An issue found in two case was the failure to operate at the power specified on the station’s license.  In one case, an AM station simply seemed to not be switching to its nighttime power – in other words, at sunset, it was not reducing power from the power authorized for its daytime operations.  The second case was one where another AM station was not switching to its nighttime antenna pattern after dark.  In that case, there were apparently issues with the nighttime antenna but, rather than request special temporary authority from the FCC to operate with reduced power until the problem was fixed, the FCC notes that the station apparently just kept operating with its daytime power.  An STA is not difficult to obtain when there is a technical issue (as the FCC does not want stations going dark if it can be avoided), and some effort is made to specify a power that avoids interference to other stations.  So, if faced with technical problems, request authority for operations that are different from those authorized by the station’s license until those problems can be fixed, or risk a fine from the Commission.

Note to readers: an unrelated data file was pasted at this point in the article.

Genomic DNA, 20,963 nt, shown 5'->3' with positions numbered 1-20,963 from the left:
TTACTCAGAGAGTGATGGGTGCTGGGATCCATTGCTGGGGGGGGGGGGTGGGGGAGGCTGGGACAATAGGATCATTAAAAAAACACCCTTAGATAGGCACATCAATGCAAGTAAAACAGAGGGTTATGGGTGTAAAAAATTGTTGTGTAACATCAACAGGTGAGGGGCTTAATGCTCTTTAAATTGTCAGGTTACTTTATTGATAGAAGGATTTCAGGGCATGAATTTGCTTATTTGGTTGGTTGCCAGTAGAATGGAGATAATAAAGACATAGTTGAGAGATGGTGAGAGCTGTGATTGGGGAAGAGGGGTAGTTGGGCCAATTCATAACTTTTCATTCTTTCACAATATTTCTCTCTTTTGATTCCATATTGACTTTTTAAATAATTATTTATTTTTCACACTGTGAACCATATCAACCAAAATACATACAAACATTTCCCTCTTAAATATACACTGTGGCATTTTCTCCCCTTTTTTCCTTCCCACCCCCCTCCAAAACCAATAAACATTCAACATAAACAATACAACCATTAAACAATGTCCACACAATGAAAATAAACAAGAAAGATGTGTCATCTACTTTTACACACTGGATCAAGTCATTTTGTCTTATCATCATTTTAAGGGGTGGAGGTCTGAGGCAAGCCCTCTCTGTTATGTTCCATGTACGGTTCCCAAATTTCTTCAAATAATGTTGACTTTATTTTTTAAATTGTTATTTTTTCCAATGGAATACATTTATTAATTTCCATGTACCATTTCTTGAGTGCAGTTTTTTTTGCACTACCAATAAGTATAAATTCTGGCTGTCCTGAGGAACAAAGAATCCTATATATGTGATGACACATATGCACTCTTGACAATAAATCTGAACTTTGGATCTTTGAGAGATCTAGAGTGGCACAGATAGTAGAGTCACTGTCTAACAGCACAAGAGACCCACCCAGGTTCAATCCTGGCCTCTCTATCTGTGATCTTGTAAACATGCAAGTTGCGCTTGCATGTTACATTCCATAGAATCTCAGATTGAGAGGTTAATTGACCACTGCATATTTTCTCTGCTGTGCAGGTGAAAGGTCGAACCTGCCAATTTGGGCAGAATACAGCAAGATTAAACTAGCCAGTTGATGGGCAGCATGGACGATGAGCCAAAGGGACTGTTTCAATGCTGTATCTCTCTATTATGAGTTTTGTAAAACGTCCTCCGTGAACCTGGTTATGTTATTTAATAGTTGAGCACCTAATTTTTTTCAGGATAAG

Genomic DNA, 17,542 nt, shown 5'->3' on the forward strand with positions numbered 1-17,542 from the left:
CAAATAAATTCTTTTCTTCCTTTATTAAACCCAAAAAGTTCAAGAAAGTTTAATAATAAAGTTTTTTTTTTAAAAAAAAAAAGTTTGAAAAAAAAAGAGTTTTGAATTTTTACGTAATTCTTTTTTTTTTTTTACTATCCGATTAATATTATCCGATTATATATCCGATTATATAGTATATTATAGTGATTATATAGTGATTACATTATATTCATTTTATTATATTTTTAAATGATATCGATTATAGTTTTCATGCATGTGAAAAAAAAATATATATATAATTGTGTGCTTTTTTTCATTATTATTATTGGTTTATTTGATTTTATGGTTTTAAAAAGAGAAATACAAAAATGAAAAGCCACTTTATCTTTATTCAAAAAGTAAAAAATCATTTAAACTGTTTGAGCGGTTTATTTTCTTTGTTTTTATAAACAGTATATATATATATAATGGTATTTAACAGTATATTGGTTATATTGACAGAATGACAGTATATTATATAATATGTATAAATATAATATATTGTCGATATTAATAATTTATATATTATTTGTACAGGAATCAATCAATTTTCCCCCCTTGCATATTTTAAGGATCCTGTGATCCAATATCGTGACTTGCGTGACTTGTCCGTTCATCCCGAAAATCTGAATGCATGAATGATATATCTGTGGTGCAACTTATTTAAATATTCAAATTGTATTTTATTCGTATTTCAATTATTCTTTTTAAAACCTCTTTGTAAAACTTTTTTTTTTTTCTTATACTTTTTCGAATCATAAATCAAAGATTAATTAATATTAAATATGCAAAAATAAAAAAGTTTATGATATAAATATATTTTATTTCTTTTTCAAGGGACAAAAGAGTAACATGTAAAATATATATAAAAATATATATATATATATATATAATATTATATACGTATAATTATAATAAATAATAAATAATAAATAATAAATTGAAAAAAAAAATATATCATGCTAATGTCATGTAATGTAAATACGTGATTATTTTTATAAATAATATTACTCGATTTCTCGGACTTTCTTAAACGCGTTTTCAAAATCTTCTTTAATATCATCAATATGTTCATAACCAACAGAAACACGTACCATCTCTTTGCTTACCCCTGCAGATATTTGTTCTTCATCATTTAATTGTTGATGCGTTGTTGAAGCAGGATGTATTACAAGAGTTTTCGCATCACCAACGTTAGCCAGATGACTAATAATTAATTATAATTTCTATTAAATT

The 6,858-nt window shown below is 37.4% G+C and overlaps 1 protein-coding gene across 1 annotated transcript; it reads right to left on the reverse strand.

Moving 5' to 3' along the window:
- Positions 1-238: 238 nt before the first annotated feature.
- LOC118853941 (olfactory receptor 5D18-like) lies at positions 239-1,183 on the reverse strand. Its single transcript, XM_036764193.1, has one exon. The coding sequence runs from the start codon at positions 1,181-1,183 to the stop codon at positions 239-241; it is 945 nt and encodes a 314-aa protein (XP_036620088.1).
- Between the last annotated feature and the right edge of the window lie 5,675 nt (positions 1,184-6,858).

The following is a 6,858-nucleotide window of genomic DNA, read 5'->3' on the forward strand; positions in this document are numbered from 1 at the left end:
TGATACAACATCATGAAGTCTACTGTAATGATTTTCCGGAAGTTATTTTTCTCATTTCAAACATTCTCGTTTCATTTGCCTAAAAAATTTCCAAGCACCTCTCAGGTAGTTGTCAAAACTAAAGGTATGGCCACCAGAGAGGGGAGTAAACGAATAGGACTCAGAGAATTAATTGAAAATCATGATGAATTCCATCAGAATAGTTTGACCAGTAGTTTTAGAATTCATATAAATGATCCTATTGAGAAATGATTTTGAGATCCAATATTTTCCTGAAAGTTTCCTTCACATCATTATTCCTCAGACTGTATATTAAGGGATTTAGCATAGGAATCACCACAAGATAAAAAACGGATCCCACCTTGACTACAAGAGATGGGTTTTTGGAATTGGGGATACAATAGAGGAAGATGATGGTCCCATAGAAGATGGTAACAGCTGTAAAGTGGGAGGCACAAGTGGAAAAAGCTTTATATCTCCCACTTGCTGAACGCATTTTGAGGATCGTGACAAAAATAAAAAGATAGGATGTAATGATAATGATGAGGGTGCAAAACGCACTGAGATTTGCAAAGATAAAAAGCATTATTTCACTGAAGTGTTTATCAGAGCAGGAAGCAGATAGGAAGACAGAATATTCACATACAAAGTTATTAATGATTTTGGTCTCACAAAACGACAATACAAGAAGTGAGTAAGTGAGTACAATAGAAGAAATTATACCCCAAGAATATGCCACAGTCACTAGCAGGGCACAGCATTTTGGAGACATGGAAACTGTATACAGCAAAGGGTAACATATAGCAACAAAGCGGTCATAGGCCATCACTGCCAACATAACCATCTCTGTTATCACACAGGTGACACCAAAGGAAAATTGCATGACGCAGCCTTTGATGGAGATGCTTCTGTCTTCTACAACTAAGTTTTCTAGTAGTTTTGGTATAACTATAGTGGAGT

Continue Reading FCC Inspections – Transmission Site Fines for Overpower Operation, Unlocked Tower Fences, and Improper STL Operations

The FCC last week considered two requests for reconsideration of fines issued to broadcasters for violations of FCC rules relating to their broadcast towers.  While the FCC reduced one fine because of the licensee’s inability to pay the amount originally specified, both broadcasters will have to make payments to the Commission because of their failures to meet the FCC’s rules regarding the ownership of broadcast towers.  These cases remind broadcasters of their obligations to meet the Commission’s tower rules, and should cause all broadcasters to check their compliance. 

In the first case, the FCC reduced the fine of a licensee who had failed to fence its AM station’s tower, but only because the licensee proved that it could not pay a higher fine.  But a $500 fine was still imposed as the owner had no fence around a series-fed AM tower.  The FCC pointed out that its rules require that any AM tower that has the potential for an RF radiation hazard at the base of the tower must be fenced. This station had violated that rule.


Continue Reading Fines for Tower Violations Remind Broadcasters to Mind FCC Rules